U & I has released two products at Macworld San Francisco this week: Vtrack and ArtMatic.
VTrack is an eight-track video montage and special effects tool that can mix QuickTime movies, DV streams, still images, and ArtMatic structures. Targeted to video artists and musicians, it offers an art and music creation tool, as well as a utility for video post-production professional, according to Edward Spiegel, U & I’s product director. Use it with ArtMatic Pro and you can create a variety of special effects, filters, and transitions by taking advantage of the integrated ArtMatic rendering engine that lets VTrack process its tracks with ArtMatic events, Spiegel said.
“This new tool frees creative artists from the constraints and restrictions of traditional video and graphics tools while featuring a streamlined user-interface that allows artists to focus on their art rather than on learning new tools,” said Spiegel. “The VTrack CD includes a library of over 3,000 ArtMatic presets that can be used in VTrack projects to provide decorative elements, special effects and an unbelievable array of transition effects and color processes.”
Each of VTrack’s eight tracks can have its own transfer mode; the app also provides a built-in library of video effects. ArtMatic Pro “systems” can be imported into VTrack and used to process VTrack’s tracks. It can be used either as a standalone video editor/sequencer for creating and rendering high-resolution QuickTime output or alongside traditional NLEs. The cost is US$249 for electronic delivery and $299 for CD-ROM. Vtrack is $499 when bundled with ArtMatic.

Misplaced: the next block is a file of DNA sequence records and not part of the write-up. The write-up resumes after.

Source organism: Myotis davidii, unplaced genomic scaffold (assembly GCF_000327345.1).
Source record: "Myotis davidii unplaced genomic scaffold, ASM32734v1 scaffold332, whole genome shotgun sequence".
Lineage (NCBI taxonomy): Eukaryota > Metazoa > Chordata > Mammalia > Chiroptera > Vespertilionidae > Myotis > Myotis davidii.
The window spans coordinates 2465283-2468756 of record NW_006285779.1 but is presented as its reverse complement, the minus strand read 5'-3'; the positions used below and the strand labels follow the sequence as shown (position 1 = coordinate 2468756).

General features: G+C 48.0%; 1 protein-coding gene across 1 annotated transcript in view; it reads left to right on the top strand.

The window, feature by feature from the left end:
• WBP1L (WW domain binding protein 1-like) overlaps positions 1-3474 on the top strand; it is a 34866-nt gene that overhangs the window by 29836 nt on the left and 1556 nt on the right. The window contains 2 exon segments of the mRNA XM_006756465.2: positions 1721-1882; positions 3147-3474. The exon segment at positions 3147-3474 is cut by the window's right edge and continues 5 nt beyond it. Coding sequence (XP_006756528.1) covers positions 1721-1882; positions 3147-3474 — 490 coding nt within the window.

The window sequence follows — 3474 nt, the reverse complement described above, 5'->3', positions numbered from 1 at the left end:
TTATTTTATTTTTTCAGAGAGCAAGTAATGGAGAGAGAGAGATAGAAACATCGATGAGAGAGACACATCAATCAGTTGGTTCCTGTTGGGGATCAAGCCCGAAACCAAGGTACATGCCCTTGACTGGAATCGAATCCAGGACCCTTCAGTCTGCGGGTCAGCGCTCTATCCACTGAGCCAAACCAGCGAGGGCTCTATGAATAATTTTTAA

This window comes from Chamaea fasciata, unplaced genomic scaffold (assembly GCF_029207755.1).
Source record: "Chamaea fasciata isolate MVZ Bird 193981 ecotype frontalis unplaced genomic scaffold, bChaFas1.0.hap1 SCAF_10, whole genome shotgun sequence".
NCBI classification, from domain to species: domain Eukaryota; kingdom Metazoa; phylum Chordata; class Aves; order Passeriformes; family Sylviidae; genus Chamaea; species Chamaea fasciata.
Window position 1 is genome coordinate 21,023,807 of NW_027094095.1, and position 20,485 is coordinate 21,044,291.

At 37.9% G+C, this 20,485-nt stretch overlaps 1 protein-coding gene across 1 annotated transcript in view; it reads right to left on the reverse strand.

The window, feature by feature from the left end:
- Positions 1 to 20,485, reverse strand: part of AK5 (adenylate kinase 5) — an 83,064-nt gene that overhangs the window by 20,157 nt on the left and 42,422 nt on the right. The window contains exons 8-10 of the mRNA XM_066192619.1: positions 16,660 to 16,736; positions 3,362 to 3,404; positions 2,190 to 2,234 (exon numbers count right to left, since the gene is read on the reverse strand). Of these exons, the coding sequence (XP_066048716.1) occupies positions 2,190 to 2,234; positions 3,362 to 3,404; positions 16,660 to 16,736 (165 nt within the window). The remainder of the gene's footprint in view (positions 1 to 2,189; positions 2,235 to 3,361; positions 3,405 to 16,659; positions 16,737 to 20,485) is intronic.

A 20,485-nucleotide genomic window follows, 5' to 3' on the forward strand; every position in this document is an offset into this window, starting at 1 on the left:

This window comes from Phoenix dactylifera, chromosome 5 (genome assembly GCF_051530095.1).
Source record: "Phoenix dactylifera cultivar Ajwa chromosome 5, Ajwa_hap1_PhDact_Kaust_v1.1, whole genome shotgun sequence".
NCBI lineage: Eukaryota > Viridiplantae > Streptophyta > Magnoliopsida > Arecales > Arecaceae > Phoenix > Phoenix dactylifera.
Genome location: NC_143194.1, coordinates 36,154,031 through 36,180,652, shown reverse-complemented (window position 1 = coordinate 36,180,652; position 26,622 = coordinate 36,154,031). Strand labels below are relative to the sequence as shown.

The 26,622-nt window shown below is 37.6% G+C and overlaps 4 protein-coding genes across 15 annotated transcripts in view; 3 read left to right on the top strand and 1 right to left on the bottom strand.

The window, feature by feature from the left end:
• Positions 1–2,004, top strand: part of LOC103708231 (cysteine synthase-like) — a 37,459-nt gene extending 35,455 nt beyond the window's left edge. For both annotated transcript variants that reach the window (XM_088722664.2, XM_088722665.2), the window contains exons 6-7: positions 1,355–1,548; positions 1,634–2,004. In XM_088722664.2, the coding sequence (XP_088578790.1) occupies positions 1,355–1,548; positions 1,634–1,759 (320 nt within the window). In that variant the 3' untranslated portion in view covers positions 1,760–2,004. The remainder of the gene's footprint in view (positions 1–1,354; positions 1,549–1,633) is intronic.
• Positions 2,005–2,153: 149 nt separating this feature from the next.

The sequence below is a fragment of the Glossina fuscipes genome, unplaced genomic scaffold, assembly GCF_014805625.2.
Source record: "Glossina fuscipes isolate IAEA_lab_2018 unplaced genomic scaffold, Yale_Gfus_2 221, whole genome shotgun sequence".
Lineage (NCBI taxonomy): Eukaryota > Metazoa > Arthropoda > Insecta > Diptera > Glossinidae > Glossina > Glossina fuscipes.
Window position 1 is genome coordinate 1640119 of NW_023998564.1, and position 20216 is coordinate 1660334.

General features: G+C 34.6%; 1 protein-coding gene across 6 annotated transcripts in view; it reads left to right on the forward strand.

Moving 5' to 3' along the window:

Speaking of ArtMatic, the latest version (ArtMatic Pro 2.56) is a programmable graphics synthesizer capable of synthesizing graphics and animation, as well as processing external still images and QuickTime movies. It packs a library of over 300 graphics generators and filters that can be patched together in complex structures to create a variety of images and effects.
The ArtMatic Pro CD includes a library of over 3,000 presets. Behind the scenes, ArtMatic Pro uses systems of complex equations, but its user interface is simple and makes it possible for anyone to create “stunning” movies and images, Spiegel said. Simply choose a tree structure, roll the dice then zoom and pan the camera to explore the image space you have created.
For users who want more control, the tree structure can be edited and finely tuned via parameter sliders. The camera path and parameter envelopes provide fine control of ArtMatic Pro animation, Spiegel said. Compiled trees allow users to create their own primitives that can be used in other projects as if they were built-in functions.
ArtMatic Pro also features random path animation and a mutations explorer that lets users explore the vast parameter space of each newly created system. The cost is the same as that of Vtrack.